Multiracial Literature of the American West|
Spring 2009 not offered
First presented at the Chicago World Columbian Exposition in 1893, Frederick Jackson Turner's now (in)famous "frontier thesis" posits the West as the defining space of the developing nation, the site and seat of American exceptionalism. For Turner, the West was a blank slate. But what of those for whom the so-called frontier was already homeland and those brought by force to this nation? Drawing on a variety of authors (such as Filipino American Carlos Bulosan, Chicano Alejandro Morales, Japanese American MinÚ Okubo, African American Anna Deveare Smith, and Leslie Marmon Silko of the Laguna Pueblo), this course examines the ways in which literature (as a cultural production) both critiques and helps to constitute dominant notions of "America" and the "West." Through close textual analysis, students will gain an understanding of the relationship between location, literature, and national identity.
||Gen Ed Area Dept:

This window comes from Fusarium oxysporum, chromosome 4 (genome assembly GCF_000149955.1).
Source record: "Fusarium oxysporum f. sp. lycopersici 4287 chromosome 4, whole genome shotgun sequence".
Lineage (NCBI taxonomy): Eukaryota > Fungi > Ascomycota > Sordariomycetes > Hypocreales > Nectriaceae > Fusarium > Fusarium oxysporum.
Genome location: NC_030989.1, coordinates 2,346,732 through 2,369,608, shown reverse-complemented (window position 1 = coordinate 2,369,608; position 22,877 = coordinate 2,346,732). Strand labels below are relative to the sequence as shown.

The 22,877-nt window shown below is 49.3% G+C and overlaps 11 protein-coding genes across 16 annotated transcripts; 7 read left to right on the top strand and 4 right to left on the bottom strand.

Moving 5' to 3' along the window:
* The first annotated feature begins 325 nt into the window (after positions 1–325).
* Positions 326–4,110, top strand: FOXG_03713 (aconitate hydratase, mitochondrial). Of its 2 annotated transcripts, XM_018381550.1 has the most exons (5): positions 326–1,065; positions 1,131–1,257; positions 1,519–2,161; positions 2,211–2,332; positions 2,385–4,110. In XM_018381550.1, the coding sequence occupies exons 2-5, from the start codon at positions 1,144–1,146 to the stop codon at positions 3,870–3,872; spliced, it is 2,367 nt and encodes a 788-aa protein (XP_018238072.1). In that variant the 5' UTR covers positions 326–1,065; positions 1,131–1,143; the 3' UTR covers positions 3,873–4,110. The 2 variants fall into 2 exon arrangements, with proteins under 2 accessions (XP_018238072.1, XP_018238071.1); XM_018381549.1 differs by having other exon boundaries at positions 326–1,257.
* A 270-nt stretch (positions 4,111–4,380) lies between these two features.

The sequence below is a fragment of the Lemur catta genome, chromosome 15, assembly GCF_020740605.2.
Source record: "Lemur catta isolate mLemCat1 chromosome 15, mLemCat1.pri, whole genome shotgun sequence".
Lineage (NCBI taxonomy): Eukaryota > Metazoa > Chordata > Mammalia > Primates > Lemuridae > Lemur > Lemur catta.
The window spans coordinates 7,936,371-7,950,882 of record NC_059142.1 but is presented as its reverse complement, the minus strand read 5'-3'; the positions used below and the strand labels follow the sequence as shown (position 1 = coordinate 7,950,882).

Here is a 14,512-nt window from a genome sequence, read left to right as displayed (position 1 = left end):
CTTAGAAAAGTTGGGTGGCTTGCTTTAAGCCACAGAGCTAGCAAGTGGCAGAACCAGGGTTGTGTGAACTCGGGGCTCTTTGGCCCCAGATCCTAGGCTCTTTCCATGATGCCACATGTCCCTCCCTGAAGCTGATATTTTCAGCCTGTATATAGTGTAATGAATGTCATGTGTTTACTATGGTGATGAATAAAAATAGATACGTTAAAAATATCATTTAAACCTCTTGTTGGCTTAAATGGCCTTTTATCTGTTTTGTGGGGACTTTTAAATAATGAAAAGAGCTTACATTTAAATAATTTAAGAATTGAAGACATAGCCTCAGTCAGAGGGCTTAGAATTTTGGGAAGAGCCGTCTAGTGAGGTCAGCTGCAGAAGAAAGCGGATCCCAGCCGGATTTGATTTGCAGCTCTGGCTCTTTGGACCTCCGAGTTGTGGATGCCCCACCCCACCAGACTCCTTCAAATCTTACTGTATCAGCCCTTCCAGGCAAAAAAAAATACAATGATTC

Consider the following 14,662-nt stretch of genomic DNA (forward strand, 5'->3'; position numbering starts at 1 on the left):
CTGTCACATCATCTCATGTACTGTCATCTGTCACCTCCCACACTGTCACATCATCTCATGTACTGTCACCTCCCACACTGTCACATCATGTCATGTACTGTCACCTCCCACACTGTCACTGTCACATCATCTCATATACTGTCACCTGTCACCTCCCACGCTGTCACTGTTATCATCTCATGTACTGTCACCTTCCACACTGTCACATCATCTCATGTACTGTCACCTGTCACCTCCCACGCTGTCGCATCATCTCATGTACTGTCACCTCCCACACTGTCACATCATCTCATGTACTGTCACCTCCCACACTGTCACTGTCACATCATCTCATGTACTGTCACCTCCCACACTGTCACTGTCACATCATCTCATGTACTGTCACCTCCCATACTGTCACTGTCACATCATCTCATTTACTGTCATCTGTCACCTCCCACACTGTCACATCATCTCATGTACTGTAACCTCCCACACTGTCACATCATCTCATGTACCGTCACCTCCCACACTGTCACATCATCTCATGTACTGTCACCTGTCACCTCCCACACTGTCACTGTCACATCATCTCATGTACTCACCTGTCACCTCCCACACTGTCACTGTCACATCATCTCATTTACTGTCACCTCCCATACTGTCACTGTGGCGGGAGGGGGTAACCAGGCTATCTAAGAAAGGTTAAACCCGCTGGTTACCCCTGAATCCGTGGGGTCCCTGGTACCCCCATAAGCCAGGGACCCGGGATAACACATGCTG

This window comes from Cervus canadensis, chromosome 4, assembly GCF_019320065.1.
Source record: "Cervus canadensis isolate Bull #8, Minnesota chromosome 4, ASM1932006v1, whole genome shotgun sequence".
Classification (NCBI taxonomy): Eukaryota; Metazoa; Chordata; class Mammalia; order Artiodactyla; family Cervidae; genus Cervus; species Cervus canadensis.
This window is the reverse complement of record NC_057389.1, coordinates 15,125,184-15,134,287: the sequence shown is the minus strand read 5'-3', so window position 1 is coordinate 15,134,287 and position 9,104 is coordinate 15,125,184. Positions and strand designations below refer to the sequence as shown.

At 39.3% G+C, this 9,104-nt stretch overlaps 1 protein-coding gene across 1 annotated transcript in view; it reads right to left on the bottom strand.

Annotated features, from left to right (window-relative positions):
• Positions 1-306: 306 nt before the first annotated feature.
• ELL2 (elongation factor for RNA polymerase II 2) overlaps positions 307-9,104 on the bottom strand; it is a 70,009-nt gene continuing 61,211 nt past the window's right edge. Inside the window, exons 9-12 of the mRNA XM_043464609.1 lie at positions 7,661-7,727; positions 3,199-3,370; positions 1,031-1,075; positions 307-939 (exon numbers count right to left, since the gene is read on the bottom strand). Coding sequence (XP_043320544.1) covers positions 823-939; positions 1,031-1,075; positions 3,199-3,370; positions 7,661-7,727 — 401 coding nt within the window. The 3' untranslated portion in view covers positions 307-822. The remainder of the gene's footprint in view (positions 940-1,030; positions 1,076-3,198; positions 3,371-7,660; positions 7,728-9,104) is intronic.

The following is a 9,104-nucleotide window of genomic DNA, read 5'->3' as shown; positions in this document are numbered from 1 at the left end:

|Course Format: Seminar||Grading Mode: Graded|
||Fulfills a Major Requirement for: None
Helen Hunt Jackson, RAMONA (1884)
Carlos Bulosan, AMERICA IS IN THE HEART (1974)
Alejandro Morales, THE BRICK PEOPLE (1988)
MinÚ Okubo, CITIZEN 13660 (1946)
Leslie Marmon Silko, CEREMONY (1977)
Anna Deavere Smith, TWILIGHT LOS ANGELES: 1992 (1994)
TomÔs Almaguer, RACIAL FAULT LINES (1994)
|Examinations and Assignments: |
Weekly writing assignments; oral presentation with accompanying writing assignment; 2-3 essays (literary interpretation).
Weekly writing assignments (20%)
Oral presentation with accompanying writing assignment (15%)
2-3 Essays (literary interpretation) (20% & 30% or 15%, 15%, 20%).
|Additional Requirements and/or Comments: |
In this course students will practice their interpretation skills through the consideration and analysis of literary texts, in particular in relationship to their historical and political contexts. Thus, the students will develop their abilities to perform (in discussion and writing) literary interpretation. The students will also be asked to do weekly informal analytical critical writing, as well as at least two longer, interpretive essays. They will have some opportunity for peer review of their written work as well as individualized feedback from the professor.
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